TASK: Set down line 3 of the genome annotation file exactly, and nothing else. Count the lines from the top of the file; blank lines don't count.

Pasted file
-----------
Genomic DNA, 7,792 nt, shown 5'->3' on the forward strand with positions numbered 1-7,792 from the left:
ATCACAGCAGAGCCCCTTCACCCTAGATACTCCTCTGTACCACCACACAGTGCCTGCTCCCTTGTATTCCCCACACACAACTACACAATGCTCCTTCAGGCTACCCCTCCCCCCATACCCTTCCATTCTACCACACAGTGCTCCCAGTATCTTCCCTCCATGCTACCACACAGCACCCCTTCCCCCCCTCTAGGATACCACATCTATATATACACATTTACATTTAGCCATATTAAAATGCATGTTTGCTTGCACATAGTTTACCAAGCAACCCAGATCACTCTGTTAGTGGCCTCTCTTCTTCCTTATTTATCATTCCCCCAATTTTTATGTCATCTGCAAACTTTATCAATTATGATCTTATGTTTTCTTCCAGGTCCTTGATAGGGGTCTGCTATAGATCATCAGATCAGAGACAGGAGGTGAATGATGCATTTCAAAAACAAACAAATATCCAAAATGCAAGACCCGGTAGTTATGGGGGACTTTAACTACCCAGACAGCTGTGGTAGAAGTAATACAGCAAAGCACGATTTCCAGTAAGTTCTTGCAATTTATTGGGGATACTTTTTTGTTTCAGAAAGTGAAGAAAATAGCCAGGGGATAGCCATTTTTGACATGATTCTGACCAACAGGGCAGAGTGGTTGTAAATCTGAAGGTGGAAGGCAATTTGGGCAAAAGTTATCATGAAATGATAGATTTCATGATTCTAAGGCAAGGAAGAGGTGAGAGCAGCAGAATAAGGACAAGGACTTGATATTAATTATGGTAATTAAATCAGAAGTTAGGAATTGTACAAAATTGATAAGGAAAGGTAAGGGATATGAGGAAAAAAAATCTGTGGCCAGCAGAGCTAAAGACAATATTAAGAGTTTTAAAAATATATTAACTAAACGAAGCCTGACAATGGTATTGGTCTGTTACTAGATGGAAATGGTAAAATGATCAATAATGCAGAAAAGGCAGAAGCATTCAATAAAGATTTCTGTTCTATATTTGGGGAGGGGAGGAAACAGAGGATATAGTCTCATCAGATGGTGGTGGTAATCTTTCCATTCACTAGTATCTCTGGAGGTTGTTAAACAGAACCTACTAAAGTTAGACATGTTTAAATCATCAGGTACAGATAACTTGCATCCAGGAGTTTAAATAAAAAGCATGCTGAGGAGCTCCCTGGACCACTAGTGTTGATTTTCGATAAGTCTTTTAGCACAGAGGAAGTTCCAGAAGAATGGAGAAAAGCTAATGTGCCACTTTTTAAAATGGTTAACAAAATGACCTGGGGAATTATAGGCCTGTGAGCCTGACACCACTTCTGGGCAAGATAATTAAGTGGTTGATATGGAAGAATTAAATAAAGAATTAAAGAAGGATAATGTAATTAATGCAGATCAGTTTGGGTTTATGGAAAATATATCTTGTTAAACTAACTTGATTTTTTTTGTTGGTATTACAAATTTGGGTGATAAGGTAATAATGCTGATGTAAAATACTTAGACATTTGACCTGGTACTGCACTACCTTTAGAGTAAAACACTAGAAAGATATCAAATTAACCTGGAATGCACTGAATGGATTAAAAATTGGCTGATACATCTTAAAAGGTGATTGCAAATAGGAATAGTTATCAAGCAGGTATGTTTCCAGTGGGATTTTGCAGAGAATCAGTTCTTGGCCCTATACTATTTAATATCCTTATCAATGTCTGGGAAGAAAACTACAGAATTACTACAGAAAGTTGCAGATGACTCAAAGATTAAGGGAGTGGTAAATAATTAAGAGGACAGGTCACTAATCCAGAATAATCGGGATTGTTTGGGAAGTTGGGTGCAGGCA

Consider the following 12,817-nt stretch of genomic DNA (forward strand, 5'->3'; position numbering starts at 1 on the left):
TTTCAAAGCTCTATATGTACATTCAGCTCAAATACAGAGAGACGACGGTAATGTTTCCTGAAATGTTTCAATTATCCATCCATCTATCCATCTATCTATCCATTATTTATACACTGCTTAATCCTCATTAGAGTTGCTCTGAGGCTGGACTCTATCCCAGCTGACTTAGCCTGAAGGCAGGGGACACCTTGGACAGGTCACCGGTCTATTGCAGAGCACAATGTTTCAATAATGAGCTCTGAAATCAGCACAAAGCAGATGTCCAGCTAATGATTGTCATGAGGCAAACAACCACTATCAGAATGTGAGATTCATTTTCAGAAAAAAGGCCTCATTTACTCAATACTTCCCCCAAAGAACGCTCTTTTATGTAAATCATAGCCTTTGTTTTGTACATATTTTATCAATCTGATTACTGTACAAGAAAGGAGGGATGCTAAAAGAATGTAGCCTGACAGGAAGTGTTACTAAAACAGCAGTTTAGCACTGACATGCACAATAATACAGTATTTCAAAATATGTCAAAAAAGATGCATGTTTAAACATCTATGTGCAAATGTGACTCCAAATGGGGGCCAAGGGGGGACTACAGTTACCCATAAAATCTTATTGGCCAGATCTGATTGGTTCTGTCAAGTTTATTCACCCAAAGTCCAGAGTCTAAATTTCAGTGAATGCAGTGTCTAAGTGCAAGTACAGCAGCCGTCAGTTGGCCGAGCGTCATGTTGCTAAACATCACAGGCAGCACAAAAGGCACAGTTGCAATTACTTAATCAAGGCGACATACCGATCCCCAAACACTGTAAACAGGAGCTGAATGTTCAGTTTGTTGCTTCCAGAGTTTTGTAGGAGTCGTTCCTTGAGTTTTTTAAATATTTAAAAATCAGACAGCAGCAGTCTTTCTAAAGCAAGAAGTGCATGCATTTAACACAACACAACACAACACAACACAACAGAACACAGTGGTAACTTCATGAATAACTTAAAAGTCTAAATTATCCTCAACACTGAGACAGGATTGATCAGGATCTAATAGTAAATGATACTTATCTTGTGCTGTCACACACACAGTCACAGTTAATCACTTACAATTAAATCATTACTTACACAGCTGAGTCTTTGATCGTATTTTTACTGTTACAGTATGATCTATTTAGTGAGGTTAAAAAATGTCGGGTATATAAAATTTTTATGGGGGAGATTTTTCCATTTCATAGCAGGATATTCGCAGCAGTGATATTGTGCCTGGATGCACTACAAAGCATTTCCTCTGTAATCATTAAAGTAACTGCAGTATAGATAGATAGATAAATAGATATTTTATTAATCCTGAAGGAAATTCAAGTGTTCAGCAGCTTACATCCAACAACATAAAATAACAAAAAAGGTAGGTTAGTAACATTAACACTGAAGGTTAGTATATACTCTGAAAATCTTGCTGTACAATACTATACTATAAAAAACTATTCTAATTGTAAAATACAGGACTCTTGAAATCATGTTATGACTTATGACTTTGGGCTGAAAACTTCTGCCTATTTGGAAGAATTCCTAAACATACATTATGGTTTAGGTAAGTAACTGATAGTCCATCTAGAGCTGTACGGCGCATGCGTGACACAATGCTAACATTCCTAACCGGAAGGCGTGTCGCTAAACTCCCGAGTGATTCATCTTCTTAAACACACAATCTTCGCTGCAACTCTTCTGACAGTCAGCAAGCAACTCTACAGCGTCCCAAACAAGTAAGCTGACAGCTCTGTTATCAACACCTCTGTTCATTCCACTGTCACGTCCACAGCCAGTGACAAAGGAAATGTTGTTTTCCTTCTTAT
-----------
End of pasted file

Consider the following 12,817-nt stretch of genomic DNA (forward strand, 5'->3'; position numbering starts at 1 on the left):